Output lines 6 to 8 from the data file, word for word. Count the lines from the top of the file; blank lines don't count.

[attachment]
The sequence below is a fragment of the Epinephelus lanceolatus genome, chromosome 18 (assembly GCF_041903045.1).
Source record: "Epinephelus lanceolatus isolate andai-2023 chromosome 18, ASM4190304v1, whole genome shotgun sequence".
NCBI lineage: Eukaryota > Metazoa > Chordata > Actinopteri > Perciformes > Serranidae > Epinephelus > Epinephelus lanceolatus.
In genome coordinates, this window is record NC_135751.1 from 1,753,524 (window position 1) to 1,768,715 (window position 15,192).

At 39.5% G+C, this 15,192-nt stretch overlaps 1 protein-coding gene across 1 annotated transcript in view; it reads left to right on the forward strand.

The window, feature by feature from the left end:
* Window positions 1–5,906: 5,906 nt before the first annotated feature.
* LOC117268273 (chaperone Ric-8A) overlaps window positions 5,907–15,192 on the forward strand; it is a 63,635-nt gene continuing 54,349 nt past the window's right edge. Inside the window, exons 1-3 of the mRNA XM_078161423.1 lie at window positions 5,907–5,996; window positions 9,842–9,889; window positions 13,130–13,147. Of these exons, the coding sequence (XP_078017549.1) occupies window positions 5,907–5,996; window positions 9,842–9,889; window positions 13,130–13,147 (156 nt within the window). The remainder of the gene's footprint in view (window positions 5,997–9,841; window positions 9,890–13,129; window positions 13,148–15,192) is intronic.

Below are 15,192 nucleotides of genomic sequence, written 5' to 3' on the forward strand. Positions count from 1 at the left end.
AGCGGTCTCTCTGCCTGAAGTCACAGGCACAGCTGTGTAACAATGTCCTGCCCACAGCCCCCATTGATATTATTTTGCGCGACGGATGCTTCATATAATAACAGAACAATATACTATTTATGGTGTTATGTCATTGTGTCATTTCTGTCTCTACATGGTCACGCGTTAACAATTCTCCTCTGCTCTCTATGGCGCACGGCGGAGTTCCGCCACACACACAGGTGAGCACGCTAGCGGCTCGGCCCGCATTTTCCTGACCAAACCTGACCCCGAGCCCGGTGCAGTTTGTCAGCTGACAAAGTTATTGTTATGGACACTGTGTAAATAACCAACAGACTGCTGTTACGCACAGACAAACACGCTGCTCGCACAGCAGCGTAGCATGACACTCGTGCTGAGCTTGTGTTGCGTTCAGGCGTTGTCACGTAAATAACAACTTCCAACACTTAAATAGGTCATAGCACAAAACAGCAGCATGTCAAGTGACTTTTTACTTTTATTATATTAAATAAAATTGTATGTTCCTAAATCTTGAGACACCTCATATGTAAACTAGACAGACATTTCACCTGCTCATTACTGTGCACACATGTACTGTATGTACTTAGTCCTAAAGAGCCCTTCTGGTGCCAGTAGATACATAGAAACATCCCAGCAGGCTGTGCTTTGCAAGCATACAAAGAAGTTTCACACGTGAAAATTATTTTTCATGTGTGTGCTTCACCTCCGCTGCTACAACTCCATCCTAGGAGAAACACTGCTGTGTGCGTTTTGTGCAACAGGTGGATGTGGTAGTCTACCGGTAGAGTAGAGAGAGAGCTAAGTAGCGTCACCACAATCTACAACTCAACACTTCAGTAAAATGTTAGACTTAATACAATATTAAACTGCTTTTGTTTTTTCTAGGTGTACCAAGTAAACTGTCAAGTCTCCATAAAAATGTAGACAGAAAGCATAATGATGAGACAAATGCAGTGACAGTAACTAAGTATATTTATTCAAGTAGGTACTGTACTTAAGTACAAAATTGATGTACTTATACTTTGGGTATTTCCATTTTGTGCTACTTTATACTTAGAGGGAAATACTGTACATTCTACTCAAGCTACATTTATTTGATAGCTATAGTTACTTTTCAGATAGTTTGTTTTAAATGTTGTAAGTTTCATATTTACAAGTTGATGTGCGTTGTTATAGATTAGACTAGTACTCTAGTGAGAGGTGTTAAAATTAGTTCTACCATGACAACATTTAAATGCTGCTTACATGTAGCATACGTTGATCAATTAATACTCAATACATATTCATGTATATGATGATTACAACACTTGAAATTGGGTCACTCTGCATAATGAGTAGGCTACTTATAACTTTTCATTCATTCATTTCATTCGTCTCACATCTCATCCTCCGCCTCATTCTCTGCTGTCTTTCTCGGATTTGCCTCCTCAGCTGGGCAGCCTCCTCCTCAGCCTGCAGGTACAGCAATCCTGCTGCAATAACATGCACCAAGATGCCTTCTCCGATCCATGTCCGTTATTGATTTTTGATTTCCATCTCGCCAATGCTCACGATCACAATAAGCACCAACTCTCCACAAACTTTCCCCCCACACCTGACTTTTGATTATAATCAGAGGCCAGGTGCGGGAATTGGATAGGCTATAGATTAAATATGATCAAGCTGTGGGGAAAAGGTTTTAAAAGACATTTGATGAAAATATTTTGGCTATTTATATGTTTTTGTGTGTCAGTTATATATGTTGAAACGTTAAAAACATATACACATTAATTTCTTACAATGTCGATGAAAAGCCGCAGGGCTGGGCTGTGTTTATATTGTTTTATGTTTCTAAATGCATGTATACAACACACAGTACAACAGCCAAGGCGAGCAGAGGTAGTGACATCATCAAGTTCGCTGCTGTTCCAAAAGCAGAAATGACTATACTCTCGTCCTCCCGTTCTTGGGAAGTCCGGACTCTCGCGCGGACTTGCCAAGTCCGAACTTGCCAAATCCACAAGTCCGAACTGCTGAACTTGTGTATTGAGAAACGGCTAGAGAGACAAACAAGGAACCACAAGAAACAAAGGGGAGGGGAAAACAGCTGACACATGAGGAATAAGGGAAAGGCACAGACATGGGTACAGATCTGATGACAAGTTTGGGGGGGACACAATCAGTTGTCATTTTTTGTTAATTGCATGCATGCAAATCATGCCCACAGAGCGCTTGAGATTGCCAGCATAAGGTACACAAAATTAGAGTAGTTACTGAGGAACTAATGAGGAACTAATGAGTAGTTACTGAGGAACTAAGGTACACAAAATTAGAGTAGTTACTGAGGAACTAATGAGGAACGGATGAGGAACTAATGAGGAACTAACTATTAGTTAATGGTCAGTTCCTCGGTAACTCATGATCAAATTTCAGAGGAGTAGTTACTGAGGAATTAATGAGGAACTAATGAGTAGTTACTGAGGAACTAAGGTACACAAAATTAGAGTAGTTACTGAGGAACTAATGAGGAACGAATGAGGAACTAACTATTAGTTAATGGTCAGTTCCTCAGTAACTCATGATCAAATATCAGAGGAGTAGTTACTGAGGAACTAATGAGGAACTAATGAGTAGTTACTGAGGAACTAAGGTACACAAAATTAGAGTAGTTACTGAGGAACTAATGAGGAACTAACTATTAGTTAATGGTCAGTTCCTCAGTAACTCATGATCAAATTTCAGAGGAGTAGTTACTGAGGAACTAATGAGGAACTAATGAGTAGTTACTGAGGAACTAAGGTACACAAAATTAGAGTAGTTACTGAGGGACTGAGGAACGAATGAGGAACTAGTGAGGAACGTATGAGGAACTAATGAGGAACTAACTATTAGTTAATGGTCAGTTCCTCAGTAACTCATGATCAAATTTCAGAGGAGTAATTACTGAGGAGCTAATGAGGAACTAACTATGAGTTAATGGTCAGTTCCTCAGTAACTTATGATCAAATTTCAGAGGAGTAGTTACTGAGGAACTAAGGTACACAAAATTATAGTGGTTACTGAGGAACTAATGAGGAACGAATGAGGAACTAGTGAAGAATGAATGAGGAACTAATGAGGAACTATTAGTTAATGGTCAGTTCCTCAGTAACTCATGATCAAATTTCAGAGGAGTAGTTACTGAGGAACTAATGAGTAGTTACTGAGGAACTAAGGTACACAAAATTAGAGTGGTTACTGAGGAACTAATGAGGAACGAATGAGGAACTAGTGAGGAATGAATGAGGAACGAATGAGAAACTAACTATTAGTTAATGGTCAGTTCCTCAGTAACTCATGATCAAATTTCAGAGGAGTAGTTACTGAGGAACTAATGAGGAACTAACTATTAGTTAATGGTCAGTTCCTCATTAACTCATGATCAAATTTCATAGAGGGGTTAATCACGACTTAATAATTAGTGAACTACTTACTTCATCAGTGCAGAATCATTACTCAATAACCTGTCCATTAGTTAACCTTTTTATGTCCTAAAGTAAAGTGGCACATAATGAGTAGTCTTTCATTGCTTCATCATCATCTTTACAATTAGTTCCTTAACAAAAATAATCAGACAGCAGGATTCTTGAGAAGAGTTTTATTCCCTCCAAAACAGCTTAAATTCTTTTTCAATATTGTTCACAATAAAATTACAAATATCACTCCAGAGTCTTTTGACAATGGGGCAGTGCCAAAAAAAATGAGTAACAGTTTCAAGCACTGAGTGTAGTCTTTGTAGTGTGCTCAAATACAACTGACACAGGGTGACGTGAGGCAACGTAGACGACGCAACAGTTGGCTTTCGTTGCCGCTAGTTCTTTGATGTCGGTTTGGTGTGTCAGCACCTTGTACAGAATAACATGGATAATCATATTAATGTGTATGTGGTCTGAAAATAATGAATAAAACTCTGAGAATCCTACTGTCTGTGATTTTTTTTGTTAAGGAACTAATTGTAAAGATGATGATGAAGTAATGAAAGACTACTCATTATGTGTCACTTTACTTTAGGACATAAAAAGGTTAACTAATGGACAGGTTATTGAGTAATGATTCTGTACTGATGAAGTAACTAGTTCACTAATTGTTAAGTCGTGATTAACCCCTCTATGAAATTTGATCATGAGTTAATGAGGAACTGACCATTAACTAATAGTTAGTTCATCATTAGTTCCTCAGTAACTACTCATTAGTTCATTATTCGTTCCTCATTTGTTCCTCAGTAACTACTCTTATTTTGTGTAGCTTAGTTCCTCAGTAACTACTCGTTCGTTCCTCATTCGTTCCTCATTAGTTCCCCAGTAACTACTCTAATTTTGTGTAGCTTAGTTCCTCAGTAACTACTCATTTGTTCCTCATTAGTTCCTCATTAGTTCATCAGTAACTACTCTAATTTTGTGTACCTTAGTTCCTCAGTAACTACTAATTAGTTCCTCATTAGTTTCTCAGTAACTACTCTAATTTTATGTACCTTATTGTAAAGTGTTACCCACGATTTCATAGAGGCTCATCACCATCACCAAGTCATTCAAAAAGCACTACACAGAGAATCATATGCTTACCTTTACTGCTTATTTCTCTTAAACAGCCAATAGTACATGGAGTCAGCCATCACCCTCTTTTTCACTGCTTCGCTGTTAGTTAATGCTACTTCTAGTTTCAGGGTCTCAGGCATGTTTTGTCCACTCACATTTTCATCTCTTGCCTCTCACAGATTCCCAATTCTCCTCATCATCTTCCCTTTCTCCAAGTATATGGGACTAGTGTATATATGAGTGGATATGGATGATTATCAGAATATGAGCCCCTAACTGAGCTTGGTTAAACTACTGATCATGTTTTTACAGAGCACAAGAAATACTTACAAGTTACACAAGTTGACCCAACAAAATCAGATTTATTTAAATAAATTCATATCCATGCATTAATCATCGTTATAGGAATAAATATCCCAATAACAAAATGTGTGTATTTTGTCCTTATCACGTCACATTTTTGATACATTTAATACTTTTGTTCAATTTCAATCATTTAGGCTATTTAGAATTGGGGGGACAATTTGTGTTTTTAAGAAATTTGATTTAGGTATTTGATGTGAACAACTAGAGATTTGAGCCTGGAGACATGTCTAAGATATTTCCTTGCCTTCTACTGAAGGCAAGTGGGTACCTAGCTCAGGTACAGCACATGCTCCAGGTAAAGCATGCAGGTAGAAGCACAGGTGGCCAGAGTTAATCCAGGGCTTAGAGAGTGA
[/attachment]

The window, feature by feature from the left end:
* Window positions 1–5,906: 5,906 nt before the first annotated feature.
* LOC117268273 (chaperone Ric-8A) overlaps window positions 5,907–15,192 on the forward strand; it is a 63,635-nt gene continuing 54,349 nt past the window's right edge. Inside the window, exons 1-3 of the mRNA XM_078161423.1 lie at window positions 5,907–5,996; window positions 9,842–9,889; window positions 13,130–13,147. Of these exons, the coding sequence (XP_078017549.1) occupies window positions 5,907–5,996; window positions 9,842–9,889; window positions 13,130–13,147 (156 nt within the window). The remainder of the gene's footprint in view (window positions 5,997–9,841; window positions 9,890–13,129; window positions 13,148–15,192) is intronic.